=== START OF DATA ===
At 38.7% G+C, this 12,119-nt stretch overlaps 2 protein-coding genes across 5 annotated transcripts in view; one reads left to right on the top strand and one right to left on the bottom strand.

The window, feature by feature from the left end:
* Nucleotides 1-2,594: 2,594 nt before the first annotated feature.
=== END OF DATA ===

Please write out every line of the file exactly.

At 38.7% G+C, this 12,119-nt stretch overlaps 2 protein-coding genes across 5 annotated transcripts in view; one reads left to right on the top strand and one right to left on the bottom strand.

The window, feature by feature from the left end:
* Nucleotides 1-2,594: 2,594 nt before the first annotated feature.